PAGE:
What is in this article?:
In the months following the introduction of the Safe Cosmetics Act of 2011, advocates speak up about potential positive effects on the personal care industry, including increased transparency and new ingredient and green chemistry opportunities.
Cosmetics business practices and convoluted supply chains, coupled with arguably outdated legislation, make full transparency of beauty products a challenge—even for the most astute consumers and diligent retailers. But if passed, the Safe Cosmetics Act of 2011, introduced earlier this summer, could be well poised to have far-reaching positive effects on the personal care industry, say advocates.
Focused primarily on ingredients and transparency, the act would require suppliers to fully disclose every ingredient and its safety testing to manufacturers and manufacturers to include all ingredients on labels.
"In the big picture, the Safe Cosmetics Act of 2011 will benefit natural companies—many of which are small businesses—by increasing the flow of information to businesses and consumers, leveling the playing field so that all companies are playing by the same rules, and increasing consumer awareness about their choices at the store," says Janet Nudelman, Breast Cancer Fund program and policy director and Campaign for Safe Cosmetics legislative advocacy coordinator.
In addition to increasing transparency and ingredient safety, the bill also has potential to grow the natural colorant and fragrance markets and promote innovation. "I tend to think that innovation increases when there are challenges put on an industry," says Rebecca Hamilton, director of product development for New Hampshire-based natural skin care company Badger.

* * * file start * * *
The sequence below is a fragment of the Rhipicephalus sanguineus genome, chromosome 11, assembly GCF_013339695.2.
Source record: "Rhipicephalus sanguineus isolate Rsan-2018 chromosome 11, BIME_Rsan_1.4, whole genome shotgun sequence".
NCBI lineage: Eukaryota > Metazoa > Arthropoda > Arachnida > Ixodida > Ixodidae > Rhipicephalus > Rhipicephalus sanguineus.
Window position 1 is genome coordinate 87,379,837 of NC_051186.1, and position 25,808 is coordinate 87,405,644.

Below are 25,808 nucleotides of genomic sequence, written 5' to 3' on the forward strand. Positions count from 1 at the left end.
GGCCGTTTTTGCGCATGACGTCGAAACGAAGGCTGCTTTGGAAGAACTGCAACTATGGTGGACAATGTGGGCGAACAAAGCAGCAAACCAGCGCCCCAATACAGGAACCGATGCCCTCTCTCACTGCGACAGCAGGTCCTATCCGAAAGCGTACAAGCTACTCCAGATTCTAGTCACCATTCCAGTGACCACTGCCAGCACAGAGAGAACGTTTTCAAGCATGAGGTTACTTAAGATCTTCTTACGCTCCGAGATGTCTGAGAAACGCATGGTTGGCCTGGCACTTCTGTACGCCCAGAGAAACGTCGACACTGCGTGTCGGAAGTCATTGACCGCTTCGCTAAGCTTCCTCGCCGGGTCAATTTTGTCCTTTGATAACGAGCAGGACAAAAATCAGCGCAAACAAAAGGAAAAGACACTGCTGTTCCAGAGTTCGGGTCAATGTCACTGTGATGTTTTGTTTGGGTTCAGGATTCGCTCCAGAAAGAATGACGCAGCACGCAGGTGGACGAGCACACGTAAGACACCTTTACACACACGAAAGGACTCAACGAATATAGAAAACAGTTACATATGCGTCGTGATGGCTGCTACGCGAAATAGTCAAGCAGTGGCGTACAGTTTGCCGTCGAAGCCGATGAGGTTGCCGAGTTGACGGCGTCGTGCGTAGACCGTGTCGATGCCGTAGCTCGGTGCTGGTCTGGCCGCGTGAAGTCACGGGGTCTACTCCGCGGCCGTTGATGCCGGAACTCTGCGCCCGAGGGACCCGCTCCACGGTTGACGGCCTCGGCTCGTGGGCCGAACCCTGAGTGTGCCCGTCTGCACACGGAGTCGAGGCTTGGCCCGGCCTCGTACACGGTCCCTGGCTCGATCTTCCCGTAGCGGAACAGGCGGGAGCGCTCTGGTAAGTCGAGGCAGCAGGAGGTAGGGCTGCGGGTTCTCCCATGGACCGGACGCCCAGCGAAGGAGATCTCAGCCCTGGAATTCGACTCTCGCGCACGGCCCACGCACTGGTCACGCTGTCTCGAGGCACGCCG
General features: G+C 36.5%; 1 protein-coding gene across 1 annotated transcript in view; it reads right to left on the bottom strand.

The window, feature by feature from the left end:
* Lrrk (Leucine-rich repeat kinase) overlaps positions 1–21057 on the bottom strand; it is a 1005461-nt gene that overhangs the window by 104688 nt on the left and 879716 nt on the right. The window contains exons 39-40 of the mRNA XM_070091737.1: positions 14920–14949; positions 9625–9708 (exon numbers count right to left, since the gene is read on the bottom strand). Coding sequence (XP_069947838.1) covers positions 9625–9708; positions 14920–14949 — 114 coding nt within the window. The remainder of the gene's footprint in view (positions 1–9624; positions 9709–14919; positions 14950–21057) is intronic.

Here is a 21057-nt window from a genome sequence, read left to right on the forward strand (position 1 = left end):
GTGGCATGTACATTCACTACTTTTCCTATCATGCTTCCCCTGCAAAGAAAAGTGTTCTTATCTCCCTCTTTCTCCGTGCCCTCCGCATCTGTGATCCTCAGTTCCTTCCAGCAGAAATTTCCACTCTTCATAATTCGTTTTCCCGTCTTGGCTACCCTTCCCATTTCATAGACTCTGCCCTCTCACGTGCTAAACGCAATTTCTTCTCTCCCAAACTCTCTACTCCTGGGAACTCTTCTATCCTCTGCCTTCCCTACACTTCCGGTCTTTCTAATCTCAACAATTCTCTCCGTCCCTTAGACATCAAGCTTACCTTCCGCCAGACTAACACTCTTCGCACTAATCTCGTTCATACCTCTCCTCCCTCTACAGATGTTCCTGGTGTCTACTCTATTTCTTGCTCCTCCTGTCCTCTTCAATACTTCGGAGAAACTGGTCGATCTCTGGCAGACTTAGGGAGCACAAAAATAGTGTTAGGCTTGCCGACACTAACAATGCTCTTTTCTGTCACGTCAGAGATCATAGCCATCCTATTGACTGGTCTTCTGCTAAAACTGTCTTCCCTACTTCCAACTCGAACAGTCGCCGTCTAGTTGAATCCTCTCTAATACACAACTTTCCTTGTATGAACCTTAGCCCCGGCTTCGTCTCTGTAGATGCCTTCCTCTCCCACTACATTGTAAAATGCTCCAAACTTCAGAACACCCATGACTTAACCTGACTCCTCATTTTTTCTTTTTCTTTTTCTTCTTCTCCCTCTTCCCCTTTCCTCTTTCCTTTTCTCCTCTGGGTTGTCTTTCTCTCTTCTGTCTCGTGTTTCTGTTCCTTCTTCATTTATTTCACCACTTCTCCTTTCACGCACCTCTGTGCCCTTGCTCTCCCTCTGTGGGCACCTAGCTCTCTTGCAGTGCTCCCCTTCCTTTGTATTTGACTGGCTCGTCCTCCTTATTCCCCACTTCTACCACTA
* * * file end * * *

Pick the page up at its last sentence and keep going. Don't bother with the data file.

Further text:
But these potential challenges also are the bill's main source of controversy.
Opponents, such as the Personal Care Truth, argue such legislation would squash innovation and hinder growth of small businesses (despite the fact that companies making less than $2 million are exempt from registering and paying fees).
The Personal Care Products Council agrees there is a need for legislative enforcement, but says potential business costs of the act as written won't outweigh consumer benefits; others say industry should enforce current regulations, rather than introduce new ones.
"I feel the real issue is not creating additional regulation but instead creating support systems and funding for the FDA so that they can properly implement current cosmetic regulations," says Debbie May, president and CEO of Wholesale Suppliesplus, a soap and candle ingredient supplier.
Though "the idea behind this is not to divide natural and not natural," says Hamilton, the strongest support is coming from the natural products industry. "Leaders in the natural products industry really want to move the market in the right direction and do what's right for public health," says Stacy Malkan, co-founder of the Campaign for Safe Cosmetics, who notes that the bill's potential effects will put pressure on mass-market corporations to follow the natural industry's lead.